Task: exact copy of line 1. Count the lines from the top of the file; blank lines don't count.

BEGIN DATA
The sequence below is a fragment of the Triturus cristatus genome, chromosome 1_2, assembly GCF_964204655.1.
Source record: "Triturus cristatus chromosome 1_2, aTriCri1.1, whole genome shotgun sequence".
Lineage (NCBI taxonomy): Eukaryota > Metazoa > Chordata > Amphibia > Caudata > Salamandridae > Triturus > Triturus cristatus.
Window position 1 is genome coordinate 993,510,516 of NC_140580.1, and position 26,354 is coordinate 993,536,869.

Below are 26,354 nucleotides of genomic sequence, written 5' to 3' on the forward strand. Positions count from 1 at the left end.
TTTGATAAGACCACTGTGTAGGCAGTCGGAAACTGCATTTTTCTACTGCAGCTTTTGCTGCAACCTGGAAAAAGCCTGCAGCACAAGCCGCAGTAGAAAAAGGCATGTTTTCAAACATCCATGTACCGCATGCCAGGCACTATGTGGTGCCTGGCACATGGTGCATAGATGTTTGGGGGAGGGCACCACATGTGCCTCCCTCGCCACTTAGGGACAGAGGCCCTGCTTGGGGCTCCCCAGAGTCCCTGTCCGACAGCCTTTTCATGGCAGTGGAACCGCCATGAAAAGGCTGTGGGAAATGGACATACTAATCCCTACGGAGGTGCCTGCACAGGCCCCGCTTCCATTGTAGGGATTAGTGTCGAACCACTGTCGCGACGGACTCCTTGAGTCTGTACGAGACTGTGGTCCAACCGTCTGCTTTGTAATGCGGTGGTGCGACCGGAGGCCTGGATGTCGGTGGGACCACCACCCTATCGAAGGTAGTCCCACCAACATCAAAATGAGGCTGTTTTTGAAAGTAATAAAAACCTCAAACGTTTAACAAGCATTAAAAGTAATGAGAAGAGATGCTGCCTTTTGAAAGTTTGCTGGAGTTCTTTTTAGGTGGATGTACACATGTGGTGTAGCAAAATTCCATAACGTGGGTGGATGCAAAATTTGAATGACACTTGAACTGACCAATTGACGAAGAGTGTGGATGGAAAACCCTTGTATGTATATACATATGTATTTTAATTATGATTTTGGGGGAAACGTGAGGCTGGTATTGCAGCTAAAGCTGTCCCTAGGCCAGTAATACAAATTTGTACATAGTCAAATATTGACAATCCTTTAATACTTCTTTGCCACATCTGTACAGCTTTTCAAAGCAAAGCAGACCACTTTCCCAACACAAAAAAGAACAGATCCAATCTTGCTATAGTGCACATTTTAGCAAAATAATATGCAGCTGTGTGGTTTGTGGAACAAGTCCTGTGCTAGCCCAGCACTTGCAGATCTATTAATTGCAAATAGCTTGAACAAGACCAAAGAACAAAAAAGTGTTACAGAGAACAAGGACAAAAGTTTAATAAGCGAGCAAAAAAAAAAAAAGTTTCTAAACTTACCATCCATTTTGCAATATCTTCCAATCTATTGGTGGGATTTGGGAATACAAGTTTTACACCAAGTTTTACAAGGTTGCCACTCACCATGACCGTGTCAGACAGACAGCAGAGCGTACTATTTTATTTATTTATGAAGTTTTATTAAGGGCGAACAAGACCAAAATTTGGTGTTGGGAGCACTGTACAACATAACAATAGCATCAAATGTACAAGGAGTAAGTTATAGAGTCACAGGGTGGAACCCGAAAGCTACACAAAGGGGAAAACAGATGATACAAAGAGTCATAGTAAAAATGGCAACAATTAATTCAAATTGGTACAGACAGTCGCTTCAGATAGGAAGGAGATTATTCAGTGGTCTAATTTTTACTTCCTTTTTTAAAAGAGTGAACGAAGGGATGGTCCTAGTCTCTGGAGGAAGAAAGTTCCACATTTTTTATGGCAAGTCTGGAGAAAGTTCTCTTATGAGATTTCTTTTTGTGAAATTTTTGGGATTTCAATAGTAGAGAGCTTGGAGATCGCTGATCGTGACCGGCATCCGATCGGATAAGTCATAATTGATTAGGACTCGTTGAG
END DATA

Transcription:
The sequence below is a fragment of the Triturus cristatus genome, chromosome 1_2, assembly GCF_964204655.1.